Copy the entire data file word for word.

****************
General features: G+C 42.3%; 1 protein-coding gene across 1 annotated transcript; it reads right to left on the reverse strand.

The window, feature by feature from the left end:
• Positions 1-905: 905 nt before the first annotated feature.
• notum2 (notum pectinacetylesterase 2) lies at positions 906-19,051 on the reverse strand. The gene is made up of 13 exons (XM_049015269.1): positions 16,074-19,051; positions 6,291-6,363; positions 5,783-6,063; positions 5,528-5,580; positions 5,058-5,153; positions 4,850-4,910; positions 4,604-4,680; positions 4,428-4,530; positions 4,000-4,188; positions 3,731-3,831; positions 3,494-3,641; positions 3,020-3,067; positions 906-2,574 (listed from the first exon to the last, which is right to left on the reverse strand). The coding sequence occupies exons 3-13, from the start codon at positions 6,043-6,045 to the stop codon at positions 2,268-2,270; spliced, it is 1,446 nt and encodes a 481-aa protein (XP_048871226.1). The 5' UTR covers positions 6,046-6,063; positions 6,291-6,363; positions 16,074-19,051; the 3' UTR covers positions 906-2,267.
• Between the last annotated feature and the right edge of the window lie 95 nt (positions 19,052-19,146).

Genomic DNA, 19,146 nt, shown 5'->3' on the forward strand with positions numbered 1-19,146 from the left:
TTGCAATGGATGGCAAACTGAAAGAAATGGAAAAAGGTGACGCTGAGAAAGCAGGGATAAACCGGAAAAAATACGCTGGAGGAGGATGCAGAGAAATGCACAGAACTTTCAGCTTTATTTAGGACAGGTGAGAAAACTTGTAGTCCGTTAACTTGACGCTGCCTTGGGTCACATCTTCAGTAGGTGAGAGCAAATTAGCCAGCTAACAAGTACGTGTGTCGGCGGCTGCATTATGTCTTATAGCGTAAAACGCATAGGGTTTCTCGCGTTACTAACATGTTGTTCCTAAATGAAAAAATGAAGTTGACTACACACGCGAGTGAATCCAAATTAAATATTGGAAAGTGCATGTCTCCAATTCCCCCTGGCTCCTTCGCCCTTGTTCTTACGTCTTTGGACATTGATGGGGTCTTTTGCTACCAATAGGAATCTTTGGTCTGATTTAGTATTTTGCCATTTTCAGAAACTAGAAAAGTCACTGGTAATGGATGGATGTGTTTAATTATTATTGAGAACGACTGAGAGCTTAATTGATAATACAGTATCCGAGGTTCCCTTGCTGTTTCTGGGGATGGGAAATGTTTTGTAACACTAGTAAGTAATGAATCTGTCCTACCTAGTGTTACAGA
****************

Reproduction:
General features: G+C 42.3%; 1 protein-coding gene across 1 annotated transcript; it reads right to left on the reverse strand.

The window, feature by feature from the left end:
• Positions 1-905: 905 nt before the first annotated feature.
• notum2 (notum pectinacetylesterase 2) lies at positions 906-19,051 on the reverse strand. The gene is made up of 13 exons (XM_049015269.1): positions 16,074-19,051; positions 6,291-6,363; positions 5,783-6,063; positions 5,528-5,580; positions 5,058-5,153; positions 4,850-4,910; positions 4,604-4,680; positions 4,428-4,530; positions 4,000-4,188; positions 3,731-3,831; positions 3,494-3,641; positions 3,020-3,067; positions 906-2,574 (listed from the first exon to the last, which is right to left on the reverse strand). The coding sequence occupies exons 3-13, from the start codon at positions 6,043-6,045 to the stop codon at positions 2,268-2,270; spliced, it is 1,446 nt and encodes a 481-aa protein (XP_048871226.1). The 5' UTR covers positions 6,046-6,063; positions 6,291-6,363; positions 16,074-19,051; the 3' UTR covers positions 906-2,267.
• Between the last annotated feature and the right edge of the window lie 95 nt (positions 19,052-19,146).

Genomic DNA, 19,146 nt, shown 5'->3' on the forward strand with positions numbered 1-19,146 from the left:
TTGCAATGGATGGCAAACTGAAAGAAATGGAAAAAGGTGACGCTGAGAAAGCAGGGATAAACCGGAAAAAATACGCTGGAGGAGGATGCAGAGAAATGCACAGAACTTTCAGCTTTATTTAGGACAGGTGAGAAAACTTGTAGTCCGTTAACTTGACGCTGCCTTGGGTCACATCTTCAGTAGGTGAGAGCAAATTAGCCAGCTAACAAGTACGTGTGTCGGCGGCTGCATTATGTCTTATAGCGTAAAACGCATAGGGTTTCTCGCGTTACTAACATGTTGTTCCTAAATGAAAAAATGAAGTTGACTACACACGCGAGTGAATCCAAATTAAATATTGGAAAGTGCATGTCTCCAATTCCCCCTGGCTCCTTCGCCCTTGTTCTTACGTCTTTGGACATTGATGGGGTCTTTTGCTACCAATAGGAATCTTTGGTCTGATTTAGTATTTTGCCATTTTCAGAAACTAGAAAAGTCACTGGTAATGGATGGATGTGTTTAATTATTATTGAGAACGACTGAGAGCTTAATTGATAATACAGTATCCGAGGTTCCCTTGCTGTTTCTGGGGATGGGAAATGTTTTGTAACACTAGTAAGTAATGAATCTGTCCTACCTAGTGTTACAGA